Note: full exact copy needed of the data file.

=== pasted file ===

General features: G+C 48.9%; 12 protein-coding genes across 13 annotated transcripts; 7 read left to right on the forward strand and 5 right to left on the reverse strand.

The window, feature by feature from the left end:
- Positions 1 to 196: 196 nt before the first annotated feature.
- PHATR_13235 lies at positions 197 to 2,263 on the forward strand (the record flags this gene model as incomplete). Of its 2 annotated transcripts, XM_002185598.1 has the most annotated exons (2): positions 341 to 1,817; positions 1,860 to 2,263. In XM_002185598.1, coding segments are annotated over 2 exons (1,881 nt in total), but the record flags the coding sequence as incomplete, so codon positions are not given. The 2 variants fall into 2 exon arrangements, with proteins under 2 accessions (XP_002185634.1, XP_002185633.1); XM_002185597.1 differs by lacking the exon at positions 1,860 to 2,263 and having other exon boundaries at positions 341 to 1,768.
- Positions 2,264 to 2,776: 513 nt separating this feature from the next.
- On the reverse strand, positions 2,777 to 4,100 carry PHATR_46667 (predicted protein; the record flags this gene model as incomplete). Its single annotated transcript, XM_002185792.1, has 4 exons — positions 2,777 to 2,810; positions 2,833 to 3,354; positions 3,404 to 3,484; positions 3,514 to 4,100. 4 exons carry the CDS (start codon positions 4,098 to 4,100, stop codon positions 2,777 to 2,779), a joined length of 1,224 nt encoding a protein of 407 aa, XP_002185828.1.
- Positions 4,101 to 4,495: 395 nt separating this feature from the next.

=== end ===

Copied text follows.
General features: G+C 48.9%; 12 protein-coding genes across 13 annotated transcripts; 7 read left to right on the forward strand and 5 right to left on the reverse strand.

The window, feature by feature from the left end:
- Positions 1 to 196: 196 nt before the first annotated feature.
- PHATR_13235 lies at positions 197 to 2,263 on the forward strand (the record flags this gene model as incomplete). Of its 2 annotated transcripts, XM_002185598.1 has the most annotated exons (2): positions 341 to 1,817; positions 1,860 to 2,263. In XM_002185598.1, coding segments are annotated over 2 exons (1,881 nt in total), but the record flags the coding sequence as incomplete, so codon positions are not given. The 2 variants fall into 2 exon arrangements, with proteins under 2 accessions (XP_002185634.1, XP_002185633.1); XM_002185597.1 differs by lacking the exon at positions 1,860 to 2,263 and having other exon boundaries at positions 341 to 1,768.
- Positions 2,264 to 2,776: 513 nt separating this feature from the next.
- On the reverse strand, positions 2,777 to 4,100 carry PHATR_46667 (predicted protein; the record flags this gene model as incomplete). Its single annotated transcript, XM_002185792.1, has 4 exons — positions 2,777 to 2,810; positions 2,833 to 3,354; positions 3,404 to 3,484; positions 3,514 to 4,100. 4 exons carry the CDS (start codon positions 4,098 to 4,100, stop codon positions 2,777 to 2,779), a joined length of 1,224 nt encoding a protein of 407 aa, XP_002185828.1.
- Positions 4,101 to 4,495: 395 nt separating this feature from the next.